In the comments, several people have asked if Caplan's argument applies to all academic subjects in our schools, like algebra and science, given that most Americans don't use them on a daily basis.  I don't think so, though.  Math and science are privileged right now (and being a former engineer I'll never say that they shouldn't be), and as such they receive quite a deal of publicity, especially at our school, which held a very public STEM day last year, complete with all kinds of interactive events and activities.  Even the arts have frequent public showcases and special assemblies here, but foreign language (and indeed the humanities in general!) has no such days for public celebration, where kids get to share their work pridefully with the community.  And though kids do enjoy their foreign language classes, in general, this very culture that promotes science has also taught our students to undervalue language study, in comparison to the more "popular" subjects.  I suffered from this myself in in high school, when I loaded up on math and science, while loathing my Spanish classes, since I saw relatively little value in it.  Thanks to the growing popularity of STEM work and now President Obama's endorsement of STEM education, administrations aren't going to automatically put foreign language departments on equal footing with the math and science anytime soon.  The burden, then, is on us to make language study more worthwhile.  We have to do a better job of earning attention and making students want to take more languages classes for reasons other than financial gain or status.  Even the Yudhijit Bhattacharjee's NYT article on "Why Bilinguals are Smarter", though insightful, is pragmatic and so doesn't do much to bolster the intrinsic appeal that language study can offer.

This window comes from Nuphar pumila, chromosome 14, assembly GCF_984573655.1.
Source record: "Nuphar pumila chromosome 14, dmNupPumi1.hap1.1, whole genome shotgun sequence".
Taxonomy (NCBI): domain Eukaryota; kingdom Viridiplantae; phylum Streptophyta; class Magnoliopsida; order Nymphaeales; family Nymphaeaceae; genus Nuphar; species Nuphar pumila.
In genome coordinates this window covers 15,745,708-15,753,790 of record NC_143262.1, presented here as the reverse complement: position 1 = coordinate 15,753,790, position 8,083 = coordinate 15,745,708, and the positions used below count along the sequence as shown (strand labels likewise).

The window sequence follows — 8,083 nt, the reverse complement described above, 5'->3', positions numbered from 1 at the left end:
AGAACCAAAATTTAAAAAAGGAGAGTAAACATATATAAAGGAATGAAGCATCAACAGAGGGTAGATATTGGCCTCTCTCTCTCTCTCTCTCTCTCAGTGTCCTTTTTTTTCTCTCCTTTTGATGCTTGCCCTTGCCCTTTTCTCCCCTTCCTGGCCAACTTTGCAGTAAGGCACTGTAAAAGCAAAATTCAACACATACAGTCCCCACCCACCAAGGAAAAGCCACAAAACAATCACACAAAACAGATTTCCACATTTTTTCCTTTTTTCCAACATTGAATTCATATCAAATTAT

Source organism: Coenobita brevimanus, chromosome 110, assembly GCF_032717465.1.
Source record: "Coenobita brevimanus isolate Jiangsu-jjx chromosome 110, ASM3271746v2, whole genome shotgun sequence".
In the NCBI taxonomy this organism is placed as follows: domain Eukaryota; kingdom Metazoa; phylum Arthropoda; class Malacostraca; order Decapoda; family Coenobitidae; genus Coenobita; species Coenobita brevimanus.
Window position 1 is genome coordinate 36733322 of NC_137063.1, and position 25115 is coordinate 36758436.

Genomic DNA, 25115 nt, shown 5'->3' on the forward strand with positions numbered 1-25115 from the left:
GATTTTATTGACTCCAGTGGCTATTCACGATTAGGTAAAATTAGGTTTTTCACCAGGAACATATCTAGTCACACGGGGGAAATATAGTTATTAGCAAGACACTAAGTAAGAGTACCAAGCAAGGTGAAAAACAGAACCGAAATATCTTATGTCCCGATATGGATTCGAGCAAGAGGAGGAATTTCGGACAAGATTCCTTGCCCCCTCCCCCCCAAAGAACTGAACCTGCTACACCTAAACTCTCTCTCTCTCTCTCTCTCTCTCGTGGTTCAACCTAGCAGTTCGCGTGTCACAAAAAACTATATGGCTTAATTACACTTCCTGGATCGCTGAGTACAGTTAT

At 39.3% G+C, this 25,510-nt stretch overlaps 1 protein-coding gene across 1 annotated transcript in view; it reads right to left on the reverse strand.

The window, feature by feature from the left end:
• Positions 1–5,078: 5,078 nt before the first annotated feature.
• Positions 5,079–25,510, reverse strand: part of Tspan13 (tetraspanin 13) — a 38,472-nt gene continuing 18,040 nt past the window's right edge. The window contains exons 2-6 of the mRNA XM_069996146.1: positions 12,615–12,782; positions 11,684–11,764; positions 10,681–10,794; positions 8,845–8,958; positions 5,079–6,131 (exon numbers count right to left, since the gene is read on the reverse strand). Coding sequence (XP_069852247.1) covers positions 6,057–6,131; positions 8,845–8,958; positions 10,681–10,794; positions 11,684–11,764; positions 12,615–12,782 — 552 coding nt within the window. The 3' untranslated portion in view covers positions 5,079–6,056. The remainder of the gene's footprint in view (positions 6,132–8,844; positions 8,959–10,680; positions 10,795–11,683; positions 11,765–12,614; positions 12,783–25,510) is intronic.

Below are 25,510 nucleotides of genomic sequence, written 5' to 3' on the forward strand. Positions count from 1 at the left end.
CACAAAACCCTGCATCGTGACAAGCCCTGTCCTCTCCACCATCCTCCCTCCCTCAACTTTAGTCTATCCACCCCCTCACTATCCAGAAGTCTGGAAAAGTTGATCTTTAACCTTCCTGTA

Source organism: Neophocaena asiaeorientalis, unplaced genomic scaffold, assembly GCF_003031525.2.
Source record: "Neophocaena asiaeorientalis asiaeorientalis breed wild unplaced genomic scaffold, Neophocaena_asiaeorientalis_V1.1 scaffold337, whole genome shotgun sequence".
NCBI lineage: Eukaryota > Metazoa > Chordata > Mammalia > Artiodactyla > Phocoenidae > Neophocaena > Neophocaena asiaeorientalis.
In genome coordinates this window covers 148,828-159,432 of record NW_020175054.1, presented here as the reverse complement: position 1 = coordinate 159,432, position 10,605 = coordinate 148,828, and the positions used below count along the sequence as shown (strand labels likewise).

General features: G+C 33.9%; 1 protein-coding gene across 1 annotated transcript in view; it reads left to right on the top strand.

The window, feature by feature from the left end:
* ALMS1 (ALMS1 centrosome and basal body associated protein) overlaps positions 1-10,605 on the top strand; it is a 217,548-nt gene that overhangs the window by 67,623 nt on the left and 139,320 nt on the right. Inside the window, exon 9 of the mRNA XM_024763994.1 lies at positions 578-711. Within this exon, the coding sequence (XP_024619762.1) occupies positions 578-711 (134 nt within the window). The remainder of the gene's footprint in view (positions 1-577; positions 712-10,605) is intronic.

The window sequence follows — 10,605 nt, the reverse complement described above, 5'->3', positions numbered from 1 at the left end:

Ultimately, though, pitting physics against Spanish and chemistry against Latin is a loosing battle, not because the languages can't win, but because education shouldn't be about competition. Where Caplan's argument fails most — and even where much of the argumentation for taking Latin errs, I think — is in the compartmentalization of academia, in treating foreign language in isolation from other subjects.  Language study will not evolve, unless we change our approach for teaching and learning them.

Caplan's compartmentalization doesn't facilitate community, which languages necessarily depend on.  The trouble that language programs have found themselves in, whether now or in past generations (e.g. Latin in the 1960s), seem to be a direct result of the lack of a strong communal focus that leaves students feeling unengaged and unfulfilled.  Today, there are a number of great tools that can help us to strengthen them within the classroom, e.g. PLNs, blogs, digital storytelling, and I'm sure there exist other ideas to explore that I'm not even aware of.  I see no reason my foreign language courses can't work beside English, history, art, and even math and science courses to do more connected work through the use of these tools.  Despite the fact that we don't teach Latin as a living language (though there are arguments about oral Latin), we derive the strength of our program from the strong community of students and teachers here.  I don't expect many of our students to pursue advanced degrees in Classics or linguistics, but I'm confident that the majority of them won't believe in 20 years that what they're doing right now is is pointless.  In fact, a significant fraction of our Latin students begin study of a third language in 9th grade solely because they've enjoyed learning how language works.

Several colleagues at our school have questioned the technological directions that we're taking, but for me, that's really what all this "technofuss" is about:  community and interconnectedness.  Or as Little put it, creating a "buzz" in our classes.  Having to have relied on the strength of our community for the sake of numbers in the past, I'm a big believer in its importance for engagement.  With all the new tools at our disposal now, we can build the kinds of communities that we never imagined in the past.  We've necessarily had to adopt various strategies for creating a strong Latin culture within our program without technology, and now that we have new tools, we can do an ever better job on an even larger scale.  I'm excited to put on yet one more hat, and I hope that others do the same.